This isn’t the only time he steers right into it, either. Before the whole kicking-a-girl episode, Gates went viral for saying, proudly and whenever possible, that he loves eating women’s asses during sex. It was a whole thing. So on Islah, during what attempts to be a tender lovemaking song, he offers concrete images like this: “Spit dripping down the crack of your ass, watching liquid drip all in your kitty.” And that’s the tension at work in Islah. Gates may or may not want to be a star, but Atlantic Records presumably wants him to be one. I can’t think of any reason why they’d throw Jamie Foxx, Trey Songz, and Ty Dolla $ign on “Jam,” an Islah bonus track. And while the proper album has exactly zero guests, it still has moments that feel like Gates trying to cross over. He’s always rapped about relationships and tenderly sung his own hooks in a weirdly pretty blues-croak. But on Islah, he does that more than usual. For the most part, he moves away from the visceral, smash-your-face-on-concrete bangers that helped him make his name. But if he thinks he’s going to get famous on that sort of thing, then why’s he including something like “The Truth”?
Still, Islah has moments that make good on the potential Gates showed on mixtapes like the great The Luca Brasi Story. The thundering “Really Really” didn’t make a huge impression when I first heard it, but it’s on its way to being Gates’ biggest song, and I can see why. It’s a grower, a song that sneaks up, forces you to howl its hook along before you even realize that you know all the words. Very few rappers, at any level of the rap ecosystem, are capable of a monster like “Really Really” or like “2 Phones,” another early track that’s taking its time gathering momentum. Gates is an uncompromising underground-rap force with a huge audience behind him, and that’s usually a great thing. But with Islah, he makes bad decisions and dilutes his sound. I’d love to see him get famous without doing either of those things. But one of the few things I can say for sure about Kevin Gates is that he doesn’t give a fuck what I want.
1. Cam’ron – “U Wasn’t There”
My favorite Cam’ron is the one who gets misty and specific about his drug-dealing days, shouting out random associates in random Ohio towns and wondering why he’s even still alive. Cam’s not the vicious presence he once was, but here, he gets that faraway look in his eye and goes into deep reverie mode. And he tells his own life story in the most plainspoken, least mythic way he’s ever told it.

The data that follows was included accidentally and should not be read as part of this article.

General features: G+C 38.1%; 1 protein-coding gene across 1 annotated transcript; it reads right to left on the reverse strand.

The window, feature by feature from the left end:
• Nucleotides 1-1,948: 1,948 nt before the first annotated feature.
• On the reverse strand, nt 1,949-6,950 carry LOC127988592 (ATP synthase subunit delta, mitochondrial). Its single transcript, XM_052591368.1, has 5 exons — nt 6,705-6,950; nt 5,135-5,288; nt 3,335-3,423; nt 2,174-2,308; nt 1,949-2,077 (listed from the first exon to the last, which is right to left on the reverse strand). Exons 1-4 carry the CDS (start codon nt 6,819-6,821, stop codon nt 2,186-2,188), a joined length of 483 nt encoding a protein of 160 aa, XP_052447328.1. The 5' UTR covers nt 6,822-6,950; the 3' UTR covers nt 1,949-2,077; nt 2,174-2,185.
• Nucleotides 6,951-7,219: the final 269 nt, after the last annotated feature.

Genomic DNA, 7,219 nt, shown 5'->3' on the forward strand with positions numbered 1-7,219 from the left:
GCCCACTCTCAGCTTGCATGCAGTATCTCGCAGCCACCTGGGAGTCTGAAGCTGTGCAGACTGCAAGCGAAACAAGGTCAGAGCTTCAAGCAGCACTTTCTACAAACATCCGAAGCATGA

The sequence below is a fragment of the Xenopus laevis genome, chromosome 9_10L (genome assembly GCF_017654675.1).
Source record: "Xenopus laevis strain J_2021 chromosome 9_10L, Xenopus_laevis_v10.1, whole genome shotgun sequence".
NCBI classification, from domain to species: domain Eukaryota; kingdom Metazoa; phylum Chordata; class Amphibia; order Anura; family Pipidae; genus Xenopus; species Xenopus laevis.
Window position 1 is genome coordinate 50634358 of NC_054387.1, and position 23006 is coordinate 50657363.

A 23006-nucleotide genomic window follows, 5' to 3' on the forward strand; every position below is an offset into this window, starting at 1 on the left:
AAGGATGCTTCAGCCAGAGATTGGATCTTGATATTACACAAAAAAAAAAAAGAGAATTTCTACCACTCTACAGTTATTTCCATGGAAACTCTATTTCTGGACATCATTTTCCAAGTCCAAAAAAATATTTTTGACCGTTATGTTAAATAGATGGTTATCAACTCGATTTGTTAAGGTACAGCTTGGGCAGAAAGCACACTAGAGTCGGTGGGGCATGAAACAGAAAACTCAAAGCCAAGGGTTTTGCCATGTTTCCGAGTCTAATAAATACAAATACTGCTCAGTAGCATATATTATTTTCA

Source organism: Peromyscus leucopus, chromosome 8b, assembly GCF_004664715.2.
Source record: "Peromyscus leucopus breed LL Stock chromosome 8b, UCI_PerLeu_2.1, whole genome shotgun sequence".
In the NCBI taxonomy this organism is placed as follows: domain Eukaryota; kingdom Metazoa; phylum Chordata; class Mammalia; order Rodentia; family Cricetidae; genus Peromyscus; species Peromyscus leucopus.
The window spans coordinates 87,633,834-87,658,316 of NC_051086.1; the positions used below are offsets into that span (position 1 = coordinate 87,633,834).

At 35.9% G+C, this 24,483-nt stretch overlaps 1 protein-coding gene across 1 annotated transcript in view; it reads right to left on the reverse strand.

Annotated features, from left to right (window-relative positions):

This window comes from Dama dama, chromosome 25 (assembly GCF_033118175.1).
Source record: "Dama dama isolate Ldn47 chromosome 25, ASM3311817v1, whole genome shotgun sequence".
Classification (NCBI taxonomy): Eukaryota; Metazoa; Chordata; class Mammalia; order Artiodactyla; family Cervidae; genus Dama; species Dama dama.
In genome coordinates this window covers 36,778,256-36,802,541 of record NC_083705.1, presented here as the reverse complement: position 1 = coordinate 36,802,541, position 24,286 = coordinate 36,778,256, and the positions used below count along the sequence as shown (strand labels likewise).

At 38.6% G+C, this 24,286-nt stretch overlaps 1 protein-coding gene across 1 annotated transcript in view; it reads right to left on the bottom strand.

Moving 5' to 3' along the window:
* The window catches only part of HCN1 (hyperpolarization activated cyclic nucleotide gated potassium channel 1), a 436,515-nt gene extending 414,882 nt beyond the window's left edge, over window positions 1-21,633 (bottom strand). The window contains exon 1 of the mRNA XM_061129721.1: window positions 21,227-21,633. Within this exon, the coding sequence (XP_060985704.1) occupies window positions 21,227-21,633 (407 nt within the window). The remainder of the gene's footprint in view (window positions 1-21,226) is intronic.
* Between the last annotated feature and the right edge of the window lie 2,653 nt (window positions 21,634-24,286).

2. Earl Sweatshirt – “Wind In My Sails”
Nobody ambles like this guy. Chance The Rapper says that he wants to start a rap group with Earl Sweatshirt, and can you even imagine? That would be like one of those moments when the Undertaker and Kane would team up and decide they wanted to with the tag team championship. Like, how is any other team supposed to compete with that?
3. AG Da Coroner – “Park Avenue” (Feat. Action Bronson & Roc Marciano)
Hardnosed New York weirdos go in over a vicious psych-guitar loop, and all is right with the world. It’s the length of a Ramones song, and that definitely doesn’t hurt.
4. Chris $pencer – “Supernatural”
Chris $pencer isn’t one guy; it’s a duo. It’s Vic Spencer and Chris Crack, two Chicago rappers who I should probably pay more attention to. Here, both of them talk grimy, virtuosic ’90s-style shit over a lovely little flute sample and a neck-snap drum chop. There’s nothing showy about it, but it absolutely works.
5. Tony Del Freshco – “Galaxies”
Everything on this list sounds extremely ’90s this week, huh? I have no problem this. Tony Del Freshco is a Houston rapper who sounds like Devin The Dude auditioning for De La Soul. Here, he raps about feelings.
IT WAS ALL GOOD JUST A WEEK AGO
My new album is called 'Kanye'
— WAVVES (@wavves) January 27, 2016